The recent market has not been kind to the weak-at-heart. Some are afraid to check to see what the market is doing. Here are some survival tips to help you through markets as these.

1) Re-evaluiate Your Tolerance For Risk

If you like the ups, but not the downs, take advantage of a rally and cut back on the stocks in your portfolio so there's less of a percentage of equities. Sell them while they're high and invest in something less volitile.

2) Invest In Diversified Funds

If the scope of the mutual funds in which you invest is narrow, then you run the risk of having huge losses during downturns. Remember, you haven't lost anything until you've sold; however, it could be you need to sell during a down time to match expenses.

You want to be diverisified between investments (a mixture of stocks and bonds) and within investments (not just growth stocks, for instance.)

According to Morningstar, inc. funds that concentrate on financial companies are down 14%; however, large-blend funds are only down 1% for the same time period. Similarly, conservatively allocated funds, which invest a higher percent in bonds are up on average 2% for the year.

3) Invest In Moderate Gain Funds

There are funds that aim at reducing volatility; you won't hit the big time, but you may be able to sleep better in down times. If these funds are down, it won't be as drastic, so it's easier to recover. This also reduces the risk your fund will be down substantially if you need to liquidate for an emergency or living expenses, as negative returns force you to cash more in.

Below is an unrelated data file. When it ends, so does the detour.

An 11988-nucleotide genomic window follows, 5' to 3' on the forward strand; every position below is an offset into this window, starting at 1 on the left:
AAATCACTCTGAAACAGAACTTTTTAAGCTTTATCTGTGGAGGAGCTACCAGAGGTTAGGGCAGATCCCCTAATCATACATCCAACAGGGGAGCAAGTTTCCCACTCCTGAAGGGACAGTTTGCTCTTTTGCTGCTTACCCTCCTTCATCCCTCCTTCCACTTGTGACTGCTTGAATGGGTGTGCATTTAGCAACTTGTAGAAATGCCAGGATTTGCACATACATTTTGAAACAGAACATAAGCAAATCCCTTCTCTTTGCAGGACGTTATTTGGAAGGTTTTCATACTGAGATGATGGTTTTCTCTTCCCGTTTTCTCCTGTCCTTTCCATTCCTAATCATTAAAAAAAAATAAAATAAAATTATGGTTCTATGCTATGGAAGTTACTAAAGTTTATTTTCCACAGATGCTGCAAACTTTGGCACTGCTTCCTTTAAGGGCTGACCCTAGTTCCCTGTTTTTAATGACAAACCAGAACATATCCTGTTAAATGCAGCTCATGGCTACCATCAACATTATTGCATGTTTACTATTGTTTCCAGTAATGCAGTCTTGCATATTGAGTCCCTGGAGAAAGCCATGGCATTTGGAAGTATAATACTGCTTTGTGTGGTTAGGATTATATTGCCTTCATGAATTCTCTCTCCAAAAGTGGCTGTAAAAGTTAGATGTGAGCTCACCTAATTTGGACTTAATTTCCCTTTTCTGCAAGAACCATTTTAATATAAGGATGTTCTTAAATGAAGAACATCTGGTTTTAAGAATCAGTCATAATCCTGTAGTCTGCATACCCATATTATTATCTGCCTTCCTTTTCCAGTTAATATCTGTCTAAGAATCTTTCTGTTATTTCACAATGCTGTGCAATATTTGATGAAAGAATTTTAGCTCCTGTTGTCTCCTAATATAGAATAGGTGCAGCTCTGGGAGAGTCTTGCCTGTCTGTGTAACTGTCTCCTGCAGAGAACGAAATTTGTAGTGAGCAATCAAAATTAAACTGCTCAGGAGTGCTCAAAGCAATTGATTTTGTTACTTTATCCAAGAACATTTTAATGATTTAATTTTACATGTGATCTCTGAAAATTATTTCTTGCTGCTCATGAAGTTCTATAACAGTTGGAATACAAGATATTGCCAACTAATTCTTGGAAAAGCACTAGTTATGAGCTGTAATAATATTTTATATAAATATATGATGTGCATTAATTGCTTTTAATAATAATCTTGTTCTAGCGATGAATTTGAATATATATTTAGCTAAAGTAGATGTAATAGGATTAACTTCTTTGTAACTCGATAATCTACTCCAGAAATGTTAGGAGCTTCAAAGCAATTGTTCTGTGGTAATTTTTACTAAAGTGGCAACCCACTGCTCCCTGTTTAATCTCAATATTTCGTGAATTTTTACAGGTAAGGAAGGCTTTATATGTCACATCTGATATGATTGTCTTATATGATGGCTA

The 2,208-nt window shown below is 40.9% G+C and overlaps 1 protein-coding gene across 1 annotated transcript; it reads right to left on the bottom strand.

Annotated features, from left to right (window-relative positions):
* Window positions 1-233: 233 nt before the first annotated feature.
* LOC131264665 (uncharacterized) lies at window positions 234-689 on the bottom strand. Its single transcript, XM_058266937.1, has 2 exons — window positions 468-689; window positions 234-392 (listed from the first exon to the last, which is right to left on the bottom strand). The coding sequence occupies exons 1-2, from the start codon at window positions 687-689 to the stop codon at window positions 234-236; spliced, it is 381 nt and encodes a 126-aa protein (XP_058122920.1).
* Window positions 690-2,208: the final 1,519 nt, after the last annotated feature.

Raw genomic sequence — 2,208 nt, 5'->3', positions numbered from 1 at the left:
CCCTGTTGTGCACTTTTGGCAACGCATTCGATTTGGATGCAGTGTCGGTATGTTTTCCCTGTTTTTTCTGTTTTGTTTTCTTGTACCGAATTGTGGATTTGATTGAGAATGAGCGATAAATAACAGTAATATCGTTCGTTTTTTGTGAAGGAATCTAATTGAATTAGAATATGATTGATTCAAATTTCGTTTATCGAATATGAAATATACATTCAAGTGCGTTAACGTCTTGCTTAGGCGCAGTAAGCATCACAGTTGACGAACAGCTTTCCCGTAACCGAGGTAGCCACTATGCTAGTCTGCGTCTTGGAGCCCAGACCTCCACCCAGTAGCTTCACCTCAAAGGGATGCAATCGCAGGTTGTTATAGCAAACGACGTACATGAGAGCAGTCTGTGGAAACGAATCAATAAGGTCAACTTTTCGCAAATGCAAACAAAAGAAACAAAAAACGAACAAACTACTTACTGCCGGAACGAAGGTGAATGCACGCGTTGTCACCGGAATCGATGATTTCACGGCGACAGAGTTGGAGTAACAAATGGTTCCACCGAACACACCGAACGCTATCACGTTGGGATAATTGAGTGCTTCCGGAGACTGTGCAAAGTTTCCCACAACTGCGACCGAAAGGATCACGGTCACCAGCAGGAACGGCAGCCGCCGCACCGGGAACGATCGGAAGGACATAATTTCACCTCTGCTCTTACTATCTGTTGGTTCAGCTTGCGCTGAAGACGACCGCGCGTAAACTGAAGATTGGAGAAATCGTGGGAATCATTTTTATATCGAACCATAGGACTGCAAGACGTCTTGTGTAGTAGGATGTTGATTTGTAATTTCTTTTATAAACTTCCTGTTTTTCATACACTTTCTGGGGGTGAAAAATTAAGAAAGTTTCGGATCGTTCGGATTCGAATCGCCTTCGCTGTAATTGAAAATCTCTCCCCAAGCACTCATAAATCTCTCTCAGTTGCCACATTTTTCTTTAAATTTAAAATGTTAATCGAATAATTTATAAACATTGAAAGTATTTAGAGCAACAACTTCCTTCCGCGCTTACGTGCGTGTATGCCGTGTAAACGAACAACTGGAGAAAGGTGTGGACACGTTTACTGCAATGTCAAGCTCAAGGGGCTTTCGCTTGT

If you invest in funds that invest only in blue-chip dividend-paying companies, you will reduce your volatility.

4) Don't Time The Market

I don't care if you think you're Warren Buffet or Jimmy Buffet, you cannot time the market, so don't try. As the economy grows, if it ever does again, stock prices will appreciate.

It is important to make sure you rebalance your portfolio from time to time. When do you do that? When your desired levels are 10% off their mark. In other words, if you want 60% stock and 40% bonds and your portfolio reaches a level of 75% stock and 25% bonds, you need to sell stock and buy bonds, and do it gradually.

5) Have Cash Will Travel

You need at least three months, if not triple that amount, of living expenses in cash at all times. This will keep your anxiety level down as you won't be forced to sell in a down market if you need to meet your needs.

6) Stock-Free Does NOT Mean Risk-Free

Jefferson Count, AL just declared bankruptcy; would you want to be holding their bonds? Also, we're in a low-interest rate environment; remember, the price of a bond is inversely proportional to the rate. Translation: prices move in the opposite direction of rates. So...if rates go up, and they won't stay down forever, then the value of your bond goes down.

7) Get Help

There are many financial planners out there willing to help. Make sure they charge a fee and don't work on commission; those that work on commission may be more likely to sell you something from which they make a higher commission.

Planners will help you assess your tolerance for risk and will tailor your investment strategy to that risk.

How are you sleeping these days?